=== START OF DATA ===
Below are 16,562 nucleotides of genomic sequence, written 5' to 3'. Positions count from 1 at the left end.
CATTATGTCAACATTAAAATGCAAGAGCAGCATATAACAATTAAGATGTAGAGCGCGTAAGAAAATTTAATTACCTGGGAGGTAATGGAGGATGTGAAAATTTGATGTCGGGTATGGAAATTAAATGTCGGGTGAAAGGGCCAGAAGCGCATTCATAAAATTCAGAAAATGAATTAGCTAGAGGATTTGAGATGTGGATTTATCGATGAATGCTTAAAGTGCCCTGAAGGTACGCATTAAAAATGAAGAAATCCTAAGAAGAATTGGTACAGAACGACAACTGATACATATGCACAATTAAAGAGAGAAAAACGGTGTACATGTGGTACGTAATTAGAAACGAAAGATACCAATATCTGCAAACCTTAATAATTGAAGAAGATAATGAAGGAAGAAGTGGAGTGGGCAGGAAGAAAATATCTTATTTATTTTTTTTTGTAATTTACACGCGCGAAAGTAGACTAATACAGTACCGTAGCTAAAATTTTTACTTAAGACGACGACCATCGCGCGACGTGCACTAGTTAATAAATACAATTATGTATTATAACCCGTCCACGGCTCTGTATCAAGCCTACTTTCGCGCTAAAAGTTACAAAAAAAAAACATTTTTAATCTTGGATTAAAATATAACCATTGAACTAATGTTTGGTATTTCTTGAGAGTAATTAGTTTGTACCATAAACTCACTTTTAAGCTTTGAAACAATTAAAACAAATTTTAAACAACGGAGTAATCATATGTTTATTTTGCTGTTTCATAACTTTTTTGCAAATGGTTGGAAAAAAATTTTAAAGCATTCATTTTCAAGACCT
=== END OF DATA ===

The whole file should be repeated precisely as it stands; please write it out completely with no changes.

Below are 16,562 nucleotides of genomic sequence, written 5' to 3'. Positions count from 1 at the left end.
CATTATGTCAACATTAAAATGCAAGAGCAGCATATAACAATTAAGATGTAGAGCGCGTAAGAAAATTTAATTACCTGGGAGGTAATGGAGGATGTGAAAATTTGATGTCGGGTATGGAAATTAAATGTCGGGTGAAAGGGCCAGAAGCGCATTCATAAAATTCAGAAAATGAATTAGCTAGAGGATTTGAGATGTGGATTTATCGATGAATGCTTAAAGTGCCCTGAAGGTACGCATTAAAAATGAAGAAATCCTAAGAAGAATTGGTACAGAACGACAACTGATACATATGCACAATTAAAGAGAGAAAAACGGTGTACATGTGGTACGTAATTAGAAACGAAAGATACCAATATCTGCAAACCTTAATAATTGAAGAAGATAATGAAGGAAGAAGTGGAGTGGGCAGGAAGAAAATATCTTATTTATTTTTTTTTGTAATTTACACGCGCGAAAGTAGACTAATACAGTACCGTAGCTAAAATTTTTACTTAAGACGACGACCATCGCGCGACGTGCACTAGTTAATAAATACAATTATGTATTATAACCCGTCCACGGCTCTGTATCAAGCCTACTTTCGCGCTAAAAGTTACAAAAAAAAAACATTTTTAATCTTGGATTAAAATATAACCATTGAACTAATGTTTGGTATTTCTTGAGAGTAATTAGTTTGTACCATAAACTCACTTTTAAGCTTTGAAACAATTAAAACAAATTTTAAACAACGGAGTAATCATATGTTTATTTTGCTGTTTCATAACTTTTTTGCAAATGGTTGGAAAAAAATTTTAAAGCATTCATTTTCAAGACCT